Equity Release Allows Homeowners Aged 55 and Older to Free Up Tax-Free Money from Their Home Value. How much you can release depends on your age and the value of your home. Depending on the capital release product you choose, you can claim your money as a large lump sum or as a series of smaller lump sums. A capital release mortgage involves a lender giving you cash in exchange for a portion of the proceeds from the sale of your property later.
But unlike a traditional mortgage, which you pay within a certain period of time, a capital release loan is not settled until you leave your home. Equity release is also an option for people with an interest-only mortgage, but who don't have a real plan to repay the principal they have borrowed when the mortgage comes to an end, unless they sell the property itself. By freeing up capital through a capital release agreement, these borrowers can use that money to liquidate the capital they owe and stay in their own home. Capital release refers to a range of products that allow you to access capital (cash) immobilized in your home if you are older.
You can accept the money you release as a lump sum or, in several smaller amounts, or as a combination of both. Releasing Equity Unlocks the Equity in Your Home as a Tax-Free Lump Sum. No need to move and you'll still own your home. With the release of capital you don't have to make monthly payments, unless you decide to do so.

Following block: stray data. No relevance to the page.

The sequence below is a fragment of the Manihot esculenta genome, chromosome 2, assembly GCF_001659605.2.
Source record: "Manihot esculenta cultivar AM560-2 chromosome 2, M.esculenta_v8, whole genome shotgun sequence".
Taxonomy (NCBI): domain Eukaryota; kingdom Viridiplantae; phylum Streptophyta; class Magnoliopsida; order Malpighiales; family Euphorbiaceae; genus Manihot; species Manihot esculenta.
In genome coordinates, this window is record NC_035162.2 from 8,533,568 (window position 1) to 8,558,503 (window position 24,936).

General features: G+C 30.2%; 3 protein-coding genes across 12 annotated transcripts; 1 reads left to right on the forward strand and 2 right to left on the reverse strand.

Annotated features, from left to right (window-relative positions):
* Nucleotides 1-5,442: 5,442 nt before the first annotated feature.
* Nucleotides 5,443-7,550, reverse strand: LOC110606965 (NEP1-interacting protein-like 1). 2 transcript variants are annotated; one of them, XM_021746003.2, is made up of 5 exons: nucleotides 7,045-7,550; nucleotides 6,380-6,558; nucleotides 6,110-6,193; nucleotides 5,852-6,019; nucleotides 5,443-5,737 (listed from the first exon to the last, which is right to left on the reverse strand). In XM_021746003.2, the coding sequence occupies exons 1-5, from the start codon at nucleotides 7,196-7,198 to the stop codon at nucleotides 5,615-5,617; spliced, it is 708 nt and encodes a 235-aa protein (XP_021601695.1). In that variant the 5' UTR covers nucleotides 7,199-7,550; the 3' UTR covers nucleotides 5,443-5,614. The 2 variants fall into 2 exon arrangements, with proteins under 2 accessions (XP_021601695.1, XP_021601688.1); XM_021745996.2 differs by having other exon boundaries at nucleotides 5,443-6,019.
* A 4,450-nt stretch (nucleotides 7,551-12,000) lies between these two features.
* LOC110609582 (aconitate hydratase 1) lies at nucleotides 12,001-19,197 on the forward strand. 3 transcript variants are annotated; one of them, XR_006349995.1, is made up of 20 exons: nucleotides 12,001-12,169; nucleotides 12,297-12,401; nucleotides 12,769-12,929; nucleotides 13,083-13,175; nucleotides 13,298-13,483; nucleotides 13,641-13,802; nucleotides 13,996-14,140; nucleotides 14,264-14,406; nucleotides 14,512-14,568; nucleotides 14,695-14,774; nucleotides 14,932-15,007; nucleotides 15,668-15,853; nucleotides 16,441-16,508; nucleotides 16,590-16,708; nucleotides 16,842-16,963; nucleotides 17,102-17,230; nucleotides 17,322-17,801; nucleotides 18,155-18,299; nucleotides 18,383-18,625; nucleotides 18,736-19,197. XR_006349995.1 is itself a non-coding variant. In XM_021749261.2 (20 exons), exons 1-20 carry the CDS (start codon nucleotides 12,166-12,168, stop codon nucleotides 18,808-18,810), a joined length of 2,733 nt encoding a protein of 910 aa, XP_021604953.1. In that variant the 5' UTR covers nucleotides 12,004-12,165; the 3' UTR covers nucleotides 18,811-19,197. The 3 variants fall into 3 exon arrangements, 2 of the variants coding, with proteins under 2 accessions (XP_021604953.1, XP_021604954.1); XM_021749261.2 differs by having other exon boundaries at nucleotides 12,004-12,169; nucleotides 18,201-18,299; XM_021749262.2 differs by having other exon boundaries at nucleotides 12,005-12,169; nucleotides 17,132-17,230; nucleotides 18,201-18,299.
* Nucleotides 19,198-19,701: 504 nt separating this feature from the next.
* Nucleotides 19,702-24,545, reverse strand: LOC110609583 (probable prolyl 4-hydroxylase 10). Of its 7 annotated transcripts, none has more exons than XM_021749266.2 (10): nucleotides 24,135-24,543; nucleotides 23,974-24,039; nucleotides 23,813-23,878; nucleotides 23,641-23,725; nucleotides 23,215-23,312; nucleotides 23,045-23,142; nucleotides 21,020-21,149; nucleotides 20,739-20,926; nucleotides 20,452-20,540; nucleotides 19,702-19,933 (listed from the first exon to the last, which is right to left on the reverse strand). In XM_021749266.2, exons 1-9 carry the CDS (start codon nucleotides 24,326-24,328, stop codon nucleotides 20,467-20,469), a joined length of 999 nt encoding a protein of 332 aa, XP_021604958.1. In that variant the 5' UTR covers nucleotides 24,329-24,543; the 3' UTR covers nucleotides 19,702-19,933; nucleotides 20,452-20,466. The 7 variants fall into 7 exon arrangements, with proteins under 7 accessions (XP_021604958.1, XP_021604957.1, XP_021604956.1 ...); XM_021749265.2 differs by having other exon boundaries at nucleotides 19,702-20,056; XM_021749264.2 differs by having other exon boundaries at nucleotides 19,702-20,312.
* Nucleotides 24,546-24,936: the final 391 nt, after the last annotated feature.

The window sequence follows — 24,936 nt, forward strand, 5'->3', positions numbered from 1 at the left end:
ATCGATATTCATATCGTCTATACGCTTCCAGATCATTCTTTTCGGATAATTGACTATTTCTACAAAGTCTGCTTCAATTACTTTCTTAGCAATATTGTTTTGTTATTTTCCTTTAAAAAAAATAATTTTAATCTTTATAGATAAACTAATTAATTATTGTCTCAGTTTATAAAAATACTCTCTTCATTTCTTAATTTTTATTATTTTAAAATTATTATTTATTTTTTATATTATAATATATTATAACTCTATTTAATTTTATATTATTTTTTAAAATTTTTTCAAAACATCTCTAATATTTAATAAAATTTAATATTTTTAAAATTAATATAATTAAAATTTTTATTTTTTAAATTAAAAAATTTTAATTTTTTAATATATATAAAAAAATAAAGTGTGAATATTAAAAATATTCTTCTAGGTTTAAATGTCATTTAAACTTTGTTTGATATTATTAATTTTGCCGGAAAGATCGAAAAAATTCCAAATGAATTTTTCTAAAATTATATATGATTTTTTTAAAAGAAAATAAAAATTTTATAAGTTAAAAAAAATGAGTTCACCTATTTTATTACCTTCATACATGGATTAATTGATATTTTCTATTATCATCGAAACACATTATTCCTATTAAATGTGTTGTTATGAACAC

It is usually paid when the last borrower goes into long-term care or dies. So how does capital release work? Equity release is available to homeowners aged 55 and over. The money is released from your house in the form of tax-free money with which you can do whatever you want. There are two ways to free up capital: a housing reversal plan, in which you sell a part of your home, or a life mortgage, which is the most popular form of equity release, in which you apply for a loan against a part of your house and continue to live there.
The benefit of a reduction loan is that interest is only charged on money that you have already released from your capital. Whether it's paying for home improvements, financing retirement, traveling, or helping a family member climb the property ladder, freeing up capital is a way to free up some of the value of your home without having to move, to help you achieve those dreams. Freeing up capital is the process of converting that capital into money you can spend, without having to sell your home. The other type of capital release product is a housing reversal plan, although they now represent less than 1 percent of the market.
So, how much you ultimately pay to free up capital in this way depends on home price growth, and if house prices soar it could end up being incredibly expensive. As a general rule, you can take the money you release in a single sum, in smaller amounts over time (known as a drawdown), or as a combination of both. You may want to consider hiring an advisor who is also a member of the Equity Release Council (more on the Equity Liberation Council below). By far the most popular form of equity release, a lifetime mortgage is a loan that is repaid when you die or enter long-term care.
Freeing up capital is a big decision, but finding the right life mortgage could open doors to the things you've always dreamed of, whatever they may be. Look for the Equity Release Council approval mark to ensure you are using a trusted provider. .